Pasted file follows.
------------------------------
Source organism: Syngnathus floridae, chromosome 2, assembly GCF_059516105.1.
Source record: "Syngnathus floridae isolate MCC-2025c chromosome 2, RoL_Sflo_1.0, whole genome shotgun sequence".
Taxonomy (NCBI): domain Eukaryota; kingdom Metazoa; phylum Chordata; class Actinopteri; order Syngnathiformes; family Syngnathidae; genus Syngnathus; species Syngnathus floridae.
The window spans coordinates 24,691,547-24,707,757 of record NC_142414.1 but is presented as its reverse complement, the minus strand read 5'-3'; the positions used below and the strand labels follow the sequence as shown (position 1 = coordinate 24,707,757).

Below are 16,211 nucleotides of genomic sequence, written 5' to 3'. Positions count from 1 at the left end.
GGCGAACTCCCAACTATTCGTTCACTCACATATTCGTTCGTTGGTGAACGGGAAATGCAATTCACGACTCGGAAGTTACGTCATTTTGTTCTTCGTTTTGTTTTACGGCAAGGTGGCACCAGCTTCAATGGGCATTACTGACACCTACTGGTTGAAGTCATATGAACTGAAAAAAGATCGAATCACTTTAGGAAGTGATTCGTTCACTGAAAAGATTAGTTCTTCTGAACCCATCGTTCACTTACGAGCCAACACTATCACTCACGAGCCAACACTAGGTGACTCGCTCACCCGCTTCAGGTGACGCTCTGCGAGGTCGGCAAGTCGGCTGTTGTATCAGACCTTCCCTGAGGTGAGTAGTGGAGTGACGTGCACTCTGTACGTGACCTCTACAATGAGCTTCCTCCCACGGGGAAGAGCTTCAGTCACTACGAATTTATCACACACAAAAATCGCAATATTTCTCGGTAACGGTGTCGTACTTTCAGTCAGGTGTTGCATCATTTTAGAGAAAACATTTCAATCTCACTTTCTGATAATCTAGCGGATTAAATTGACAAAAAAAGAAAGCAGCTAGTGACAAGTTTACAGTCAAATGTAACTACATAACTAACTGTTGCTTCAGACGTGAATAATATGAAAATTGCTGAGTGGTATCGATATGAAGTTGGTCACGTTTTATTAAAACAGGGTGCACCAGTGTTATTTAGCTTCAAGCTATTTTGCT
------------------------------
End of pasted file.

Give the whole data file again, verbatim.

Source organism: Syngnathus floridae, chromosome 2, assembly GCF_059516105.1.
Source record: "Syngnathus floridae isolate MCC-2025c chromosome 2, RoL_Sflo_1.0, whole genome shotgun sequence".
Taxonomy (NCBI): domain Eukaryota; kingdom Metazoa; phylum Chordata; class Actinopteri; order Syngnathiformes; family Syngnathidae; genus Syngnathus; species Syngnathus floridae.
The window spans coordinates 24,691,547-24,707,757 of record NC_142414.1 but is presented as its reverse complement, the minus strand read 5'-3'; the positions used below and the strand labels follow the sequence as shown (position 1 = coordinate 24,707,757).

Below are 16,211 nucleotides of genomic sequence, written 5' to 3'. Positions count from 1 at the left end.
GGCGAACTCCCAACTATTCGTTCACTCACATATTCGTTCGTTGGTGAACGGGAAATGCAATTCACGACTCGGAAGTTACGTCATTTTGTTCTTCGTTTTGTTTTACGGCAAGGTGGCACCAGCTTCAATGGGCATTACTGACACCTACTGGTTGAAGTCATATGAACTGAAAAAAGATCGAATCACTTTAGGAAGTGATTCGTTCACTGAAAAGATTAGTTCTTCTGAACCCATCGTTCACTTACGAGCCAACACTATCACTCACGAGCCAACACTAGGTGACTCGCTCACCCGCTTCAGGTGACGCTCTGCGAGGTCGGCAAGTCGGCTGTTGTATCAGACCTTCCCTGAGGTGAGTAGTGGAGTGACGTGCACTCTGTACGTGACCTCTACAATGAGCTTCCTCCCACGGGGAAGAGCTTCAGTCACTACGAATTTATCACACACAAAAATCGCAATATTTCTCGGTAACGGTGTCGTACTTTCAGTCAGGTGTTGCATCATTTTAGAGAAAACATTTCAATCTCACTTTCTGATAATCTAGCGGATTAAATTGACAAAAAAAGAAAGCAGCTAGTGACAAGTTTACAGTCAAATGTAACTACATAACTAACTGTTGCTTCAGACGTGAATAATATGAAAATTGCTGAGTGGTATCGATATGAAGTTGGTCACGTTTTATTAAAACAGGGTGCACCAGTGTTATTTAGCTTCAAGCTATTTTGCT